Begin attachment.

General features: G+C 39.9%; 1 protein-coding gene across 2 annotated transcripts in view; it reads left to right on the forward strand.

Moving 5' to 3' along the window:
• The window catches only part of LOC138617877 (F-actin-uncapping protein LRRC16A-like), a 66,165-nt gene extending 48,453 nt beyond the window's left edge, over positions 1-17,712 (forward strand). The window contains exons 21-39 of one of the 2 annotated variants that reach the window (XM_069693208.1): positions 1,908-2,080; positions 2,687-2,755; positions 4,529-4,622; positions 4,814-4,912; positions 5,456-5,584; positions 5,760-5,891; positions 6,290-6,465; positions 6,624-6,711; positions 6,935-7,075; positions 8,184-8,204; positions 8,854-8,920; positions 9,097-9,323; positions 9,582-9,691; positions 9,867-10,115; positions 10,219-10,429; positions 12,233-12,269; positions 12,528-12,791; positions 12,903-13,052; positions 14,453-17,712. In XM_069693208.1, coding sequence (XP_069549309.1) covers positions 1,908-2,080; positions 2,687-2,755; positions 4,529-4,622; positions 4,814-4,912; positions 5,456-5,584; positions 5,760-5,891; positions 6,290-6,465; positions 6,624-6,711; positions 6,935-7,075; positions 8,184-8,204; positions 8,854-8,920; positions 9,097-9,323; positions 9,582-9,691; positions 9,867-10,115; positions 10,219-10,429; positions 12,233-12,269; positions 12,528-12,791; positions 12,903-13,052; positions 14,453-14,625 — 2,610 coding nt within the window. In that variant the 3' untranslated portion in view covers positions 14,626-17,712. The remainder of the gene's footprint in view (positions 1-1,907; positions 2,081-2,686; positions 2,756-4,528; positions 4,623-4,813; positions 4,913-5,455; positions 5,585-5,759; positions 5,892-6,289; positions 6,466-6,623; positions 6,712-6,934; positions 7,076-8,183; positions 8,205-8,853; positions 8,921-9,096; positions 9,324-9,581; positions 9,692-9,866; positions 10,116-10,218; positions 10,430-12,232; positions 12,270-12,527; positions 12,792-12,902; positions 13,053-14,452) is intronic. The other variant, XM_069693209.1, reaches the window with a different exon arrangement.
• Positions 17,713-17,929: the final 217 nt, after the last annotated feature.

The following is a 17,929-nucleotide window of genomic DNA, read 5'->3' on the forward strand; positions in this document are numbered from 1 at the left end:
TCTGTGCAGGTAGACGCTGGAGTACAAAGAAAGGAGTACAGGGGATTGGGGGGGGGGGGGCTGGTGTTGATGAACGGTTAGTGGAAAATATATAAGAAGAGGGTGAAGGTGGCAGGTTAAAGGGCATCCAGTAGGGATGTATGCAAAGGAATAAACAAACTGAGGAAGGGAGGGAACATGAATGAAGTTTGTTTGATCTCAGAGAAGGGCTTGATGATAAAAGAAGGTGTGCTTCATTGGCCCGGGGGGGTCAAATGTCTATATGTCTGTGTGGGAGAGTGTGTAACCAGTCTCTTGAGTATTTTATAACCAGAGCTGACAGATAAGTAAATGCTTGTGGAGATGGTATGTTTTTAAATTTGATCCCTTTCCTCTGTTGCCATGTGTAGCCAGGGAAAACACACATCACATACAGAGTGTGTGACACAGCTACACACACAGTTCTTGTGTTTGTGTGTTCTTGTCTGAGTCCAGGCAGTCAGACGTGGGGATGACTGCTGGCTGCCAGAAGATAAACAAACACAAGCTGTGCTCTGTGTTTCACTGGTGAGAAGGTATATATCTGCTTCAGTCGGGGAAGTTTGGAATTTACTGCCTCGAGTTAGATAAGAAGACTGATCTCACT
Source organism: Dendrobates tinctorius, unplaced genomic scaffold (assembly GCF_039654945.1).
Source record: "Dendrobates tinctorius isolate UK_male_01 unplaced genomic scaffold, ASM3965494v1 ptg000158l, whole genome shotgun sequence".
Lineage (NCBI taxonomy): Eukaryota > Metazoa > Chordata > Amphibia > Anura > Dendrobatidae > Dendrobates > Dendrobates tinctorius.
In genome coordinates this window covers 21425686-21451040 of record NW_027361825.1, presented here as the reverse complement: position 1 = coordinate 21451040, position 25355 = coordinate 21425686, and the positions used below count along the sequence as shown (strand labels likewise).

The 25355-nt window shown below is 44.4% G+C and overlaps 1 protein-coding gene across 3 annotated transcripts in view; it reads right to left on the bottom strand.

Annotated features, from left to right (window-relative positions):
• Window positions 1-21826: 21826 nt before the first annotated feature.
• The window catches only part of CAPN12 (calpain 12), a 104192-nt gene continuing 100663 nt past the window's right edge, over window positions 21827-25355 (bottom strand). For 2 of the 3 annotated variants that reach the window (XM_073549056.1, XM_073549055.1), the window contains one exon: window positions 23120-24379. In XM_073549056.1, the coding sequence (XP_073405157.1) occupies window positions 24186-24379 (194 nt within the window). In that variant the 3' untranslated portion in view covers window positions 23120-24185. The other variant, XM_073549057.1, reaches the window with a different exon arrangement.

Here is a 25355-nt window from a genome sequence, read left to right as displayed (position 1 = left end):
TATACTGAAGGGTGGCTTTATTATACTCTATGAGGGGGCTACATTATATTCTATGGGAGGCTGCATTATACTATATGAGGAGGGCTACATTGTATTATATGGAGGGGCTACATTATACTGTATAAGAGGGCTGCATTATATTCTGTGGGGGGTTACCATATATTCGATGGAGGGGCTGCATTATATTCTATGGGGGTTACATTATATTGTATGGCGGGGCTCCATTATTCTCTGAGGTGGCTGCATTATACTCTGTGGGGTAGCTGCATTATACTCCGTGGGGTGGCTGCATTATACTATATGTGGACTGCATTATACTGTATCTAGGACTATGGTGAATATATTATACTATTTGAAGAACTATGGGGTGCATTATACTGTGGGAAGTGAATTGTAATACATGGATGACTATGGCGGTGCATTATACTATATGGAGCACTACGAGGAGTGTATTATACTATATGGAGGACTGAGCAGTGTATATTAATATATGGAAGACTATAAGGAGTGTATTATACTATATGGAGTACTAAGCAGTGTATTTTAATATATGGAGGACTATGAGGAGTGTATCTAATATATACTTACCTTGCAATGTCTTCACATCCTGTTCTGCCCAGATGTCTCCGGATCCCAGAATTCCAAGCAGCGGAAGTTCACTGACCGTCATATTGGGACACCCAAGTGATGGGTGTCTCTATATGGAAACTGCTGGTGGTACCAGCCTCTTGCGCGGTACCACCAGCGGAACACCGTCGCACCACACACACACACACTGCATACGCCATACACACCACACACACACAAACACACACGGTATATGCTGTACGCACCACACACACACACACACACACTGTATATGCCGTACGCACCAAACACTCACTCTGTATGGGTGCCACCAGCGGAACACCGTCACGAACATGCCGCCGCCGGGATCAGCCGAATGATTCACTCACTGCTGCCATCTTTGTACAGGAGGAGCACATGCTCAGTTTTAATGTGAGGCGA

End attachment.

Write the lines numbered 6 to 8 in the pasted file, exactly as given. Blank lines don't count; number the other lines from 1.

TCTGTGCAGGTAGACGCTGGAGTACAAAGAAAGGAGTACAGGGGATTGGGGGGGGGGGGGCTGGTGTTGATGAACGGTTAGTGGAAAATATATAAGAAGAGGGTGAAGGTGGCAGGTTAAAGGGCATCCAGTAGGGATGTATGCAAAGGAATAAACAAACTGAGGAAGGGAGGGAACATGAATGAAGTTTGTTTGATCTCAGAGAAGGGCTTGATGATAAAAGAAGGTGTGCTTCATTGGCCCGGGGGGGTCAAATGTCTATATGTCTGTGTGGGAGAGTGTGTAACCAGTCTCTTGAGTATTTTATAACCAGAGCTGACAGATAAGTAAATGCTTGTGGAGATGGTATGTTTTTAAATTTGATCCCTTTCCTCTGTTGCCATGTGTAGCCAGGGAAAACACACATCACATACAGAGTGTGTGACACAGCTACACACACAGTTCTTGTGTTTGTGTGTTCTTGTCTGAGTCCAGGCAGTCAGACGTGGGGATGACTGCTGGCTGCCAGAAGATAAACAAACACAAGCTGTGCTCTGTGTTTCACTGGTGAGAAGGTATATATCTGCTTCAGTCGGGGAAGTTTGGAATTTACTGCCTCGAGTTAGATAAGAAGACTGATCTCACT
Source organism: Dendrobates tinctorius, unplaced genomic scaffold (assembly GCF_039654945.1).
Source record: "Dendrobates tinctorius isolate UK_male_01 unplaced genomic scaffold, ASM3965494v1 ptg000158l, whole genome shotgun sequence".